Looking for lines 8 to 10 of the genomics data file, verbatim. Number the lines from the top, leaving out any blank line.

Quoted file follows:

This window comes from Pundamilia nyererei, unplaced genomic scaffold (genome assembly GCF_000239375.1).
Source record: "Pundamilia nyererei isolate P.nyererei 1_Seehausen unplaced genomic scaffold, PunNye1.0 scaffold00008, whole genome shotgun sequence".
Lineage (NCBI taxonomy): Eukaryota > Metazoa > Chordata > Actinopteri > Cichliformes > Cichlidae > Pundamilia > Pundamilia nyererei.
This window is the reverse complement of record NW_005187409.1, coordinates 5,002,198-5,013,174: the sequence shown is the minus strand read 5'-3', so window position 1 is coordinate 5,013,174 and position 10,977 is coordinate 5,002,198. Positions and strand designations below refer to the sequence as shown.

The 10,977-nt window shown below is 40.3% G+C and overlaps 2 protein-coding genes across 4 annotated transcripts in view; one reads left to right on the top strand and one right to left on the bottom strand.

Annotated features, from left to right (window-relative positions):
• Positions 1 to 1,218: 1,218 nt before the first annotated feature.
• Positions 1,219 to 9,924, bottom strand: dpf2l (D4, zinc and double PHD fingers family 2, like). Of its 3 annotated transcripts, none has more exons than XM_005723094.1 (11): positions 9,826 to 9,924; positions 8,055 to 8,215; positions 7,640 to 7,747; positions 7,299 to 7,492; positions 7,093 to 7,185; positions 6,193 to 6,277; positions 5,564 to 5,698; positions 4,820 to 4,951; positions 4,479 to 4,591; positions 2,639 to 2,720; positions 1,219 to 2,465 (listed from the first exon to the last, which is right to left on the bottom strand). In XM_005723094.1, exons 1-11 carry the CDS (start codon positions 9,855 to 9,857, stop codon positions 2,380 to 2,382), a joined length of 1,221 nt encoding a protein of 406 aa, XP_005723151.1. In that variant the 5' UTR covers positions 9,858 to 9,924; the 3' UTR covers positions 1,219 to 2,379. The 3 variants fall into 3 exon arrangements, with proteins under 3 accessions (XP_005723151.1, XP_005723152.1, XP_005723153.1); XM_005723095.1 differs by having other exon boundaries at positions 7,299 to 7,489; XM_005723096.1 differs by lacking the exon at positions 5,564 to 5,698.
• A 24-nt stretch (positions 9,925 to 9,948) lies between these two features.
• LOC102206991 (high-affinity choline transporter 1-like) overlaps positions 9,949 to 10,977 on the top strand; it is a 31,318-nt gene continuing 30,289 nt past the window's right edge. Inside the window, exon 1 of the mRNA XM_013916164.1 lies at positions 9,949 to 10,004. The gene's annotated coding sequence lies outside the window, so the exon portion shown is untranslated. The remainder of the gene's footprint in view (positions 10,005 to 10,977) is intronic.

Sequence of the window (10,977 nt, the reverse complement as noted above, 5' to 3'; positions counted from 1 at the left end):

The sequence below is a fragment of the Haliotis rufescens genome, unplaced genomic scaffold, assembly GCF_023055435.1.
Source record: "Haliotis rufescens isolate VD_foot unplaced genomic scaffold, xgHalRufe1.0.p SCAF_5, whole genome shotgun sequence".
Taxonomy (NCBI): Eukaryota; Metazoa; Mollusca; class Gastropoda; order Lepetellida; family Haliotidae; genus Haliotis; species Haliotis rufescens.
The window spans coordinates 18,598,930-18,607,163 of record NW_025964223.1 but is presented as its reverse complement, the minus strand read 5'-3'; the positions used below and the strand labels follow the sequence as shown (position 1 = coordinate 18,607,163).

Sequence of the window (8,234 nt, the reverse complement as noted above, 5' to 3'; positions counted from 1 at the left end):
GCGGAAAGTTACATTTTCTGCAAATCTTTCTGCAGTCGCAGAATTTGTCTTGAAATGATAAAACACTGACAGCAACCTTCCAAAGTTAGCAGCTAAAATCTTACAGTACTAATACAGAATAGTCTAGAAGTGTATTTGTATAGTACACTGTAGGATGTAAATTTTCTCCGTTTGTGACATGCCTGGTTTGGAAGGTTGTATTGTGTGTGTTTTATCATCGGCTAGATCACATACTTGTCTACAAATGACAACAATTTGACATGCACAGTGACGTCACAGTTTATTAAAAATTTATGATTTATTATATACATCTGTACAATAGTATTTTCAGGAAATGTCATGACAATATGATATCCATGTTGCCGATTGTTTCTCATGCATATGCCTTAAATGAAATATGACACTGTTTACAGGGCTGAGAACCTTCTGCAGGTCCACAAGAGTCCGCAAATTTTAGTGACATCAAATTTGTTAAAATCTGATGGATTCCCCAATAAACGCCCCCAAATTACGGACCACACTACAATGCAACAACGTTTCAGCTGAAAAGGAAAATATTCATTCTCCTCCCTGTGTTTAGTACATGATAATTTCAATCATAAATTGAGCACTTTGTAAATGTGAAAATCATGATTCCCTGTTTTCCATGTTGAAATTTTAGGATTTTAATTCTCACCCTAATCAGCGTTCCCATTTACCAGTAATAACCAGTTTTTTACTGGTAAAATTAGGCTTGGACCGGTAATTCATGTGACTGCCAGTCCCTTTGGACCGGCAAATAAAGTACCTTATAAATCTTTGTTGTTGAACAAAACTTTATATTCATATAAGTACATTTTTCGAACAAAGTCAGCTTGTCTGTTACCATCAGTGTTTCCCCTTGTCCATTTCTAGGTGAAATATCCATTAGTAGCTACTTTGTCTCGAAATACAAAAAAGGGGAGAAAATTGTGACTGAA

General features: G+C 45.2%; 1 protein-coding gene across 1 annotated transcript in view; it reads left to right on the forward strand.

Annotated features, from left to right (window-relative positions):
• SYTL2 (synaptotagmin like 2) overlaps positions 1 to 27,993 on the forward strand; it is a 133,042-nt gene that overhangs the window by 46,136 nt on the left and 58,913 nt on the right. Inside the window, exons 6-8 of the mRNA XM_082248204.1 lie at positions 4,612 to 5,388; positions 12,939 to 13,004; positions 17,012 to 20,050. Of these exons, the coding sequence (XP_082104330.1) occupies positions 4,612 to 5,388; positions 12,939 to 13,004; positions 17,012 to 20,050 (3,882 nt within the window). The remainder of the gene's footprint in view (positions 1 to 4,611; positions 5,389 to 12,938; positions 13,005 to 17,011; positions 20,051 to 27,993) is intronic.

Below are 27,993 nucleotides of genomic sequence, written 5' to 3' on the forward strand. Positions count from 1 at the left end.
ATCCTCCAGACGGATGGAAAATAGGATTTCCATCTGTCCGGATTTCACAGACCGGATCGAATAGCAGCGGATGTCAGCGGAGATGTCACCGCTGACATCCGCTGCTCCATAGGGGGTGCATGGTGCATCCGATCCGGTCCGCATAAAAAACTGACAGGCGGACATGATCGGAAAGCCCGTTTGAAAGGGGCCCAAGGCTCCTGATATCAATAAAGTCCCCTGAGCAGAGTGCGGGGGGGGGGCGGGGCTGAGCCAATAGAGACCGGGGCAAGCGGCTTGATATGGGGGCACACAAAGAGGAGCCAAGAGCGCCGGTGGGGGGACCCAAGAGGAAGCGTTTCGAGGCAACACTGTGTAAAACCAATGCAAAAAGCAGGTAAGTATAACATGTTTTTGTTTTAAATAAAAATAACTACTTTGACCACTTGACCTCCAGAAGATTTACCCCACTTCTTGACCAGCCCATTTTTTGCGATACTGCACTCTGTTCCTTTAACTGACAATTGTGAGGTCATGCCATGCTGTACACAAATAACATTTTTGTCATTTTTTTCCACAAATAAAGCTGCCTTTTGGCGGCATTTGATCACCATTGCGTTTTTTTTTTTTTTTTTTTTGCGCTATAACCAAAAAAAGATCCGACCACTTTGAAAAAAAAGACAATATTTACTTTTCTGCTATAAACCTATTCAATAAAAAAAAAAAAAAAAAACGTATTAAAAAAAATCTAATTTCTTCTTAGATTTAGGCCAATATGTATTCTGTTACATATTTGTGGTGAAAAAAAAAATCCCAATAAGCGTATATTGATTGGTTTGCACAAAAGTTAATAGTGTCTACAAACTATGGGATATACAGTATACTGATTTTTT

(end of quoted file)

• Positions 1,219 to 9,924, bottom strand: dpf2l (D4, zinc and double PHD fingers family 2, like). Of its 3 annotated transcripts, none has more exons than XM_005723094.1 (11): positions 9,826 to 9,924; positions 8,055 to 8,215; positions 7,640 to 7,747; positions 7,299 to 7,492; positions 7,093 to 7,185; positions 6,193 to 6,277; positions 5,564 to 5,698; positions 4,820 to 4,951; positions 4,479 to 4,591; positions 2,639 to 2,720; positions 1,219 to 2,465 (listed from the first exon to the last, which is right to left on the bottom strand). In XM_005723094.1, exons 1-11 carry the CDS (start codon positions 9,855 to 9,857, stop codon positions 2,380 to 2,382), a joined length of 1,221 nt encoding a protein of 406 aa, XP_005723151.1. In that variant the 5' UTR covers positions 9,858 to 9,924; the 3' UTR covers positions 1,219 to 2,379. The 3 variants fall into 3 exon arrangements, with proteins under 3 accessions (XP_005723151.1, XP_005723152.1, XP_005723153.1); XM_005723095.1 differs by having other exon boundaries at positions 7,299 to 7,489; XM_005723096.1 differs by lacking the exon at positions 5,564 to 5,698.
• A 24-nt stretch (positions 9,925 to 9,948) lies between these two features.
• LOC102206991 (high-affinity choline transporter 1-like) overlaps positions 9,949 to 10,977 on the top strand; it is a 31,318-nt gene continuing 30,289 nt past the window's right edge. Inside the window, exon 1 of the mRNA XM_013916164.1 lies at positions 9,949 to 10,004. The gene's annotated coding sequence lies outside the window, so the exon portion shown is untranslated. The remainder of the gene's footprint in view (positions 10,005 to 10,977) is intronic.